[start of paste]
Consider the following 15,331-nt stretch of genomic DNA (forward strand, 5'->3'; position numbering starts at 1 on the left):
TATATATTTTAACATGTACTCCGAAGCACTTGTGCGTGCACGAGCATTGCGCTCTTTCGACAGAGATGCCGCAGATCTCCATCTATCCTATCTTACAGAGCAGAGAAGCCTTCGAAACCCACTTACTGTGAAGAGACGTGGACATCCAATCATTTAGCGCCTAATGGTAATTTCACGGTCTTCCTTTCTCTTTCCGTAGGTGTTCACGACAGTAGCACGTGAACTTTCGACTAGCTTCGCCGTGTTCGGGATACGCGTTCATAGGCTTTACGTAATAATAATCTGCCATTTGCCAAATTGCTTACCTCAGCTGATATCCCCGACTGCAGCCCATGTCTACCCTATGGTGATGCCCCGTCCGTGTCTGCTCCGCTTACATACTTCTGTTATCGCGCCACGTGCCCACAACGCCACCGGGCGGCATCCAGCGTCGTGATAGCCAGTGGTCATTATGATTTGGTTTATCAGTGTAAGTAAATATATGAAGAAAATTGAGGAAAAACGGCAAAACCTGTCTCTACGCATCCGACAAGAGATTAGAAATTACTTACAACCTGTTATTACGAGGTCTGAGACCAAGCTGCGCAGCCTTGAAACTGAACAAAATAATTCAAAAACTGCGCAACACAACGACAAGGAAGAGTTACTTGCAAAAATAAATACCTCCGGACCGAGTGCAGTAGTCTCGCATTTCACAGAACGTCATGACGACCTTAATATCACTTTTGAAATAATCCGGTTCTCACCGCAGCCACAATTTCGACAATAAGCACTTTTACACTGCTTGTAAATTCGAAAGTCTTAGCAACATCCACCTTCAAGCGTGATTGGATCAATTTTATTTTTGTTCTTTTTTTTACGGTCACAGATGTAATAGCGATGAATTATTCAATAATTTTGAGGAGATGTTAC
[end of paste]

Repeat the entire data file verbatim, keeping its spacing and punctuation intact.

Consider the following 15,331-nt stretch of genomic DNA (forward strand, 5'->3'; position numbering starts at 1 on the left):
TATATATTTTAACATGTACTCCGAAGCACTTGTGCGTGCACGAGCATTGCGCTCTTTCGACAGAGATGCCGCAGATCTCCATCTATCCTATCTTACAGAGCAGAGAAGCCTTCGAAACCCACTTACTGTGAAGAGACGTGGACATCCAATCATTTAGCGCCTAATGGTAATTTCACGGTCTTCCTTTCTCTTTCCGTAGGTGTTCACGACAGTAGCACGTGAACTTTCGACTAGCTTCGCCGTGTTCGGGATACGCGTTCATAGGCTTTACGTAATAATAATCTGCCATTTGCCAAATTGCTTACCTCAGCTGATATCCCCGACTGCAGCCCATGTCTACCCTATGGTGATGCCCCGTCCGTGTCTGCTCCGCTTACATACTTCTGTTATCGCGCCACGTGCCCACAACGCCACCGGGCGGCATCCAGCGTCGTGATAGCCAGTGGTCATTATGATTTGGTTTATCAGTGTAAGTAAATATATGAAGAAAATTGAGGAAAAACGGCAAAACCTGTCTCTACGCATCCGACAAGAGATTAGAAATTACTTACAACCTGTTATTACGAGGTCTGAGACCAAGCTGCGCAGCCTTGAAACTGAACAAAATAATTCAAAAACTGCGCAACACAACGACAAGGAAGAGTTACTTGCAAAAATAAATACCTCCGGACCGAGTGCAGTAGTCTCGCATTTCACAGAACGTCATGACGACCTTAATATCACTTTTGAAATAATCCGGTTCTCACCGCAGCCACAATTTCGACAATAAGCACTTTTACACTGCTTGTAAATTCGAAAGTCTTAGCAACATCCACCTTCAAGCGTGATTGGATCAATTTTATTTTTGTTCTTTTTTTTACGGTCACAGATGTAATAGCGATGAATTATTCAATAATTTTGAGGAGATGTTAC